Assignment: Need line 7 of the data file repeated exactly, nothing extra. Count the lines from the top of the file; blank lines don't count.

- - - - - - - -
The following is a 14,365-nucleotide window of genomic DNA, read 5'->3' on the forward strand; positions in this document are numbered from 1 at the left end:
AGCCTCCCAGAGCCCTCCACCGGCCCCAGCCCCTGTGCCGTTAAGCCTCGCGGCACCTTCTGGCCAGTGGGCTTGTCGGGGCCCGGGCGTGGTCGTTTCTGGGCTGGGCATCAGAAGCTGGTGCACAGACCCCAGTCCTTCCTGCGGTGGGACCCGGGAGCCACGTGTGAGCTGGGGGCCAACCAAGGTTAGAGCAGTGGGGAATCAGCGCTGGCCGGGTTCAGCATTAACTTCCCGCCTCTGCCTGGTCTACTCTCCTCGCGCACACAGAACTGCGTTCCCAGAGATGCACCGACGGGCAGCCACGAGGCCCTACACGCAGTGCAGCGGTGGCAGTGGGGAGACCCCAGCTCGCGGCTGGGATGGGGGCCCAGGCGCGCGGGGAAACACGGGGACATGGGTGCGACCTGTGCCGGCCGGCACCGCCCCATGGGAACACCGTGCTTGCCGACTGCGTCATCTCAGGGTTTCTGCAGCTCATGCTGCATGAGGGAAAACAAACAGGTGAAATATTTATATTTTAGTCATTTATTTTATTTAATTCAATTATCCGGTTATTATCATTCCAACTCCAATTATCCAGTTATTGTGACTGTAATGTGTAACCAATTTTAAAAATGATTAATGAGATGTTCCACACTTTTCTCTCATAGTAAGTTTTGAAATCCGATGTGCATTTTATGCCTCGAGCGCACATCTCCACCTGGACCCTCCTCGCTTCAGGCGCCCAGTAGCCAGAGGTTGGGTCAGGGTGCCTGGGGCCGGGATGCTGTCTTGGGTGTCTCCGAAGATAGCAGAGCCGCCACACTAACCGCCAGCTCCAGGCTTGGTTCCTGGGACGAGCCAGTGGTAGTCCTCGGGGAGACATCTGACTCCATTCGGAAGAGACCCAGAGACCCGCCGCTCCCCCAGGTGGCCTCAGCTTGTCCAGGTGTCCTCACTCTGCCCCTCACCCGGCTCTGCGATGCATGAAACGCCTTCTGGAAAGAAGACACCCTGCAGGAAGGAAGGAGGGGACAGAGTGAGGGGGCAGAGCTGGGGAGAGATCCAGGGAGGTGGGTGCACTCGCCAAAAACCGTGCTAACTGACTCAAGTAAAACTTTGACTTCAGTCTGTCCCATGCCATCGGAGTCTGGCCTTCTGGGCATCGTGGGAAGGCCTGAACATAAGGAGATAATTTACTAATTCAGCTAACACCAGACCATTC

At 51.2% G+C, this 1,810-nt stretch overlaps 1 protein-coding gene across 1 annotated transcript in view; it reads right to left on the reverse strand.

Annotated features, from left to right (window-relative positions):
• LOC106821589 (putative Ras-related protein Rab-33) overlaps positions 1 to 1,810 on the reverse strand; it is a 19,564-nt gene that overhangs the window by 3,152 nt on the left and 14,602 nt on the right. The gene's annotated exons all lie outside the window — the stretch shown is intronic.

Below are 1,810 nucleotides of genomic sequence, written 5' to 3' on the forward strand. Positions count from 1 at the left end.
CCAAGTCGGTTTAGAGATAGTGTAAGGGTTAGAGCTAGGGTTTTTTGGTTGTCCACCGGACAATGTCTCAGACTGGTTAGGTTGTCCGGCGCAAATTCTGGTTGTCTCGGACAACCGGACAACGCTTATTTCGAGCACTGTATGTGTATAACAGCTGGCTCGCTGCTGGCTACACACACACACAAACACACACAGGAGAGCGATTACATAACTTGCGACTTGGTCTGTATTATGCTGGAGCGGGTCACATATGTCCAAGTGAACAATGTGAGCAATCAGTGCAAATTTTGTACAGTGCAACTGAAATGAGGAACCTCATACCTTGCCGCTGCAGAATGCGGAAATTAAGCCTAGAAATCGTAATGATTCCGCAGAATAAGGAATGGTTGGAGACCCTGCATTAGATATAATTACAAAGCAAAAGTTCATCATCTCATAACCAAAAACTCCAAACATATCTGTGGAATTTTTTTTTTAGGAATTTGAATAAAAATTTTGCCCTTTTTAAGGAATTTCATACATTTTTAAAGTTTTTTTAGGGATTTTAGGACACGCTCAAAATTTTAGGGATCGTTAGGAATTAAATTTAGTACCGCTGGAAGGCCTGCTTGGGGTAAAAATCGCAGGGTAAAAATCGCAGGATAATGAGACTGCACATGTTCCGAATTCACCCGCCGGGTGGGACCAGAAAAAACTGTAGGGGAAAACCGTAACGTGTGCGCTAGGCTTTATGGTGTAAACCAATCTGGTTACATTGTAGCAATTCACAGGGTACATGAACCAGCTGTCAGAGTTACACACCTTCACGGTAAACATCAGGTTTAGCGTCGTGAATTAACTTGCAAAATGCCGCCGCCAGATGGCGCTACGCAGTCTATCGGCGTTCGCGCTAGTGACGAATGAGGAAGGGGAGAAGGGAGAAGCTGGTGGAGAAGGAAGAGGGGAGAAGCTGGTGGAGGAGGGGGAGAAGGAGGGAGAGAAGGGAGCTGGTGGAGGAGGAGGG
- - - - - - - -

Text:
CCAAGTCGGTTTAGAGATAGTGTAAGGGTTAGAGCTAGGGTTTTTTGGTTGTCCACCGGACAATGTCTCAGACTGGTTAGGTTGTCCGGCGCAAATTCTGGTTGTCTCGGACAACCGGACAACGCTTATTTCGAGCACTGTATGTGTATAACAGCTGGCTCGCTGCTGGCTACACACACACACAAACACACACAGGAGAGCGATTACATAACTTGCGACTTGGTCTGTATTATGCTGGAGCGGGTCACATATGTCCAAGTGAACAATGTGAGCAATCAGTGCAAATTTTGTACAGTGCAACTGAAATGAGGAACCTCATACCTTGCCGCTGCAGAATGCGGAAATTAAGCCTAGAAATCGTAATGATTCCGCAGAATAAGGAATGGTTGGAGACCCTGCATTAGATATAATTACAAAGCAAAAGTTCATCATCTCATAACCAAAAACTCCAAACATATCTGTGGAATTTTTTTTTTAGGAATTTGAATAAAAATTTTGCCCTTTTTAAGGAATTTCATACATTTTTAAAGTTTTTTTAGGGATTTTAGGACACGCTCAAAATTTTAGGGATCGTTAGGAATTAAATTTAGTACCGCTGGAAGGCCTGCTTGGGGTAAAAATCGCAGGGTAAAAATCGCAGGATAATGAGACTGCACATGTTCCGAATTCACCCGCCGGGTGGGACCAGAAAAAACTGTAGGGGAAAACCGTAACGTGTGCGCTAGGCTTTATGGTGTAAACCAATCTGGTTACATTGTAGCAATTCACAGGGTACATGAACCAGCTGTCAGAGTTACACACCTTCACGGTAAACATCAGGTTTAGCGTCGTGAATTAACTTGCAAAATGCCGCCGCCAGATGGCGCTACGCAGTCTATCGGCGTTCGCGCTAGTGACGAATGAGGAAGGGGAGAAGGGAGAAGCTGGTGGAGAAGGAAGAGGGGAGAAGCTGGTGGAGGAGGGGGAGAAGGAGGGAGAGAAGGGAGCTGGTGGAGGAGGAGGG